Nathan Horton Hoping Bruins Can Continue Streak of Stanley Cup Winners Opening Season in Europe

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WILMINGTON, Mass. — When the Bruins open the season in Prague, it will mark the franchise's first excursion to Europe in over 50 years, as the B's last crossed the pond for a barnstorming tour of exhibition games with the Rangers after the 1958-59 season.

But a couple of current Bruins have had a much more recent European adventure, as forward Nathan Horton and defenseman Dennis Seidenberg were both with Florida last season when the Panthers opened the 2009-10 campaign with a pair of games against Chicago in Helsinki, Finland. Horton and Seidenberg both shared some thought about the benefits and risks of beginning a season on another continent after Wednesday's captain's practice at Ristuccia Arena.

"It was kind of annoying because we traveled so much in the preseason," said Seidenberg. "We traveled to Edmonton, Calgary, up to Halifax, that was all before even getting to Europe. Then flying to Finland for eight to nine hours, maybe 10 hours, plus the time change — that was all a lot to handle. It was a very good experience nonetheless."

The Bruins will make a stop for an exhibition game in Belfast, Northern Ireland, before arriving in the Czech Republic, but their itinerary shouldn't be nearly as daunting as what the Panthers faced last fall.

"We actually traveled all over the place before we went to Finland, so it was a long month," said Horton. "I know we're not traveling too much here before [going to Prague], so I don't think it will be too bad."

Horton actually sees the trip as a good opportunity for the team to bond on the road, which could be particularly beneficial to the new additions to the club.

"It's always nice, especially for me being new to the team, to get a chance to go away with the guys for a while to start the year," said Horton, who came over from Florida along with Greg Campbell in a June trade. "Hopefully it will be a good time and we start the year off right."

Florida showed its weariness from last year's trip as the Panthers went just 4-7-1 in October last season after traveling to Helsinki. But Chicago had no trouble shaking off the jet lag, going 8-4-1 in the opening month and eventually winning the Stanley Cup. Pittsburgh also won the Cup in 2009 after opening that season in Stockholm, Sweden. That's the precedent Horton hopes to follow this year.

"You look at those teams, so you obviously can't make too many excuses about [the travel]," said Horton. "I think it will be a good experience and a chance to get to know the guys, and hopefully we can be another one of those teams that can come back and win the Cup."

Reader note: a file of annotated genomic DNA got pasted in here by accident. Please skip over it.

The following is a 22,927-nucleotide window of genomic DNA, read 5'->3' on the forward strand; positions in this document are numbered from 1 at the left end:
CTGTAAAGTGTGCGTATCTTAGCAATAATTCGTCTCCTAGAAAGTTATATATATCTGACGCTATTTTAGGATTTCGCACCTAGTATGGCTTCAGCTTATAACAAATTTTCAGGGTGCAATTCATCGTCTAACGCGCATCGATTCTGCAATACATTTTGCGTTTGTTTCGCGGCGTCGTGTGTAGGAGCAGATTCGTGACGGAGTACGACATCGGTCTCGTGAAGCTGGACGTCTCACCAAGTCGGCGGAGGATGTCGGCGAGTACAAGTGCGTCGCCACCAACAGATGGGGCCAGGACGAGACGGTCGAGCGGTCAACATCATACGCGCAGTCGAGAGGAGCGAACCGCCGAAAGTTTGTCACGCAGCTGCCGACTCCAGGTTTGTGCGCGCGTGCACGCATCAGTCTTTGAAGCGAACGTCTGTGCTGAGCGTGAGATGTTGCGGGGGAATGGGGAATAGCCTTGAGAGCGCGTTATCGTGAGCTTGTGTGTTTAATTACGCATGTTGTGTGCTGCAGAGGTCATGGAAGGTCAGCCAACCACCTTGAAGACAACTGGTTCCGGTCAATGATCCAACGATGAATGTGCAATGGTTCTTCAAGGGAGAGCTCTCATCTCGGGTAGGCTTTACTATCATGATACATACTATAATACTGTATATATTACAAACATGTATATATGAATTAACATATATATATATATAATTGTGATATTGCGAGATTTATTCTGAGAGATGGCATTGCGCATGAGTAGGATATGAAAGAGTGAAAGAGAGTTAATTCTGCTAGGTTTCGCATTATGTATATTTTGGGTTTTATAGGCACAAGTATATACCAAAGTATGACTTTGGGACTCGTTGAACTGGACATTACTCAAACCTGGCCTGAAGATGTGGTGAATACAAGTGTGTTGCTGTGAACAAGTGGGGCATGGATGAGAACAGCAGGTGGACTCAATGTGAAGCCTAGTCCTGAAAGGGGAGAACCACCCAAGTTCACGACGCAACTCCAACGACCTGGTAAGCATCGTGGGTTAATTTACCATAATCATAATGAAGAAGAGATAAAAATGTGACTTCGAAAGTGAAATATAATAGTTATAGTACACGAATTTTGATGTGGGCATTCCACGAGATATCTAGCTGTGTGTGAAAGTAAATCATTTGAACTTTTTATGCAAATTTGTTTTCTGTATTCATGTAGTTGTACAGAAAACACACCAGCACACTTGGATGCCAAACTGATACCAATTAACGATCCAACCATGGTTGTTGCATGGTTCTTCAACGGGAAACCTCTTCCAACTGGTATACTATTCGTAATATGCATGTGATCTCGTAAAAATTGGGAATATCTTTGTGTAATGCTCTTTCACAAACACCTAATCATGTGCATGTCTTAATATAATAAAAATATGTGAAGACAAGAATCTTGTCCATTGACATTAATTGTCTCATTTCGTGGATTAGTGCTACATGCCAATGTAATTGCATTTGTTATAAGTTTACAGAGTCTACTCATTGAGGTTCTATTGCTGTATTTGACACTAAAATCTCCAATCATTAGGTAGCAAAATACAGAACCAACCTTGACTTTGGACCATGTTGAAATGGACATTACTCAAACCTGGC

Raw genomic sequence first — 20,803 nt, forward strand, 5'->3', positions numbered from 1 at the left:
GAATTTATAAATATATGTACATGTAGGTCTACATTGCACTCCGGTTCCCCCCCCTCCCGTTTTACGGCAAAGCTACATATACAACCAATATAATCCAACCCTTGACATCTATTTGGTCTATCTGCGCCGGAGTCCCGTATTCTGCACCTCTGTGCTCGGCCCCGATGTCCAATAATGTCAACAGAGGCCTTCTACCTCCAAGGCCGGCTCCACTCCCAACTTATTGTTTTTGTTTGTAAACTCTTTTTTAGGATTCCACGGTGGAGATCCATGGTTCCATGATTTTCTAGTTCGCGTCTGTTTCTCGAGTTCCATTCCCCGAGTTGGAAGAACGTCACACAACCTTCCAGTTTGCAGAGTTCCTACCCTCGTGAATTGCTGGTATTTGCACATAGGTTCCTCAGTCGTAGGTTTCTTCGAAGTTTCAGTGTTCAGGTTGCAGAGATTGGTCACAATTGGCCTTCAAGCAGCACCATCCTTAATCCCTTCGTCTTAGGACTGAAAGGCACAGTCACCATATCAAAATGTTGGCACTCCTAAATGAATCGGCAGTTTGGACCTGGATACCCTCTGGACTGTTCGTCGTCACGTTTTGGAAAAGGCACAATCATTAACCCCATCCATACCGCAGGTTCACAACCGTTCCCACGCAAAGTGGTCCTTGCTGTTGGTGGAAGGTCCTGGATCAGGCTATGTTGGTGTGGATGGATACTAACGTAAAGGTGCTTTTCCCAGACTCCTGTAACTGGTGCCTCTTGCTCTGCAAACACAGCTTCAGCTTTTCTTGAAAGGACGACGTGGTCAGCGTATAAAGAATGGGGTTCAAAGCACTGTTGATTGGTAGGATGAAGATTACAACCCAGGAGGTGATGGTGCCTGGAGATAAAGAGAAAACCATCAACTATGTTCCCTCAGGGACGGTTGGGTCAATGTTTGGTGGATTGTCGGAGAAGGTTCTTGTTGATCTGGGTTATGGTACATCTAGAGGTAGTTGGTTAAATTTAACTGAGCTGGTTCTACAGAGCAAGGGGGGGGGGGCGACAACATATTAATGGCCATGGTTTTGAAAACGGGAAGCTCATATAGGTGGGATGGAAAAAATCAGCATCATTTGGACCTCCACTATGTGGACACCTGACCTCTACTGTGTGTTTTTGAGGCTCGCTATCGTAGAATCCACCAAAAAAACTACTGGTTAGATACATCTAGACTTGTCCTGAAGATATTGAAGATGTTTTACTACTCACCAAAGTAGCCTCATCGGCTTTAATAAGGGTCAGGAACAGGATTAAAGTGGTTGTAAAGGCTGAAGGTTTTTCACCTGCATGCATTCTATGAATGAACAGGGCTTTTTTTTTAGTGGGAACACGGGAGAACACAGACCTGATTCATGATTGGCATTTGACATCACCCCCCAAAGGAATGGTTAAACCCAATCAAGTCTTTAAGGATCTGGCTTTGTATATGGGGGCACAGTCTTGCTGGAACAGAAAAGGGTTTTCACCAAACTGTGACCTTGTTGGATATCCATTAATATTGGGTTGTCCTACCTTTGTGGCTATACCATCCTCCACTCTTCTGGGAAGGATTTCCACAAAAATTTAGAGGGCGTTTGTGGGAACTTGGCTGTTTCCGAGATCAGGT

First, they'll have to come back and play too more road games in New Jersey and Washington before the home opener at the Garden, but Seidenberg believes the bigger challenge for the Bruins will be getting their body clocks adjusted in time to play the games in Europe, rather than being worn out upon their return.
 
"I think it's more going there that it's tougher getting used to with the time change," said Seidenberg. "Coming back is not a big deal, but going there you're really tired and it really hits you that first day when you just want to fall over and go to sleep."

Seidenberg will have some extra motivation to get up for the games in Prague, as his family will be on hand to see those contests. It's not exactly a quick trip, as it's about an eight-hour drive from his home in Germany to Prague. That's still an easier trip than flying to the U.S., though Seidenberg did add that his family does plan to come to Boston this year as well.

Wherever they watch him, there's a good chance the Seidenberg clan will get to see him playing alongside Bruins captain Zdeno Chara on the Boston blue line. The two defensemen clicked immediately when put together as a pairing late last year, though coach Claude Julien could opt to split them up this season to better balance the pairings.

"It's definitely nice to play with him," said Seidenberg of Chara. "But no matter who I play with, it's not going to change the way I play and I'm not going to be unhappy. It's just whatever the coach thinks works best for matching against other teams, I'll just go with it. It is definitely nice playing with him though."

Seidenberg didn't get a chance to skate with Chara on Wednesday, as the captain didn't participate in the second day of captain's practices. Chara did skate before the workout with several of the team's goalies but wasn't present for the main drills, which included a 4-on-4 scrimmage and breakaways on goalies Tuukka Rask and Nolan Schaefer.

Even without Chara beside him, Seidenberg wasn't complaining. This time last year he was still unsigned, skating with some Hurricanes players in North Carolina, and didn't end up getting a deal from Florida until two days after training camp started.

"That was not a fun time," said Seidenberg, who avoided a similar situation by re-signing with Boston in June.

Seidenberg was also happy to be back on the ice after missing the playoffs with a sliced tendon in his forearm from an errant skate in a game on April 3 in Toronto. Seidenberg will wear a protective sleeve this season to prevent a repeat of that fluke injury, but otherwise he has no lasting effects from the mishap.

"I feel healthy and ready to go," said Seidenberg. "It's just like before. If there's a positive to take out of it, I think you can call it a good injury because it just went back to what it was before."

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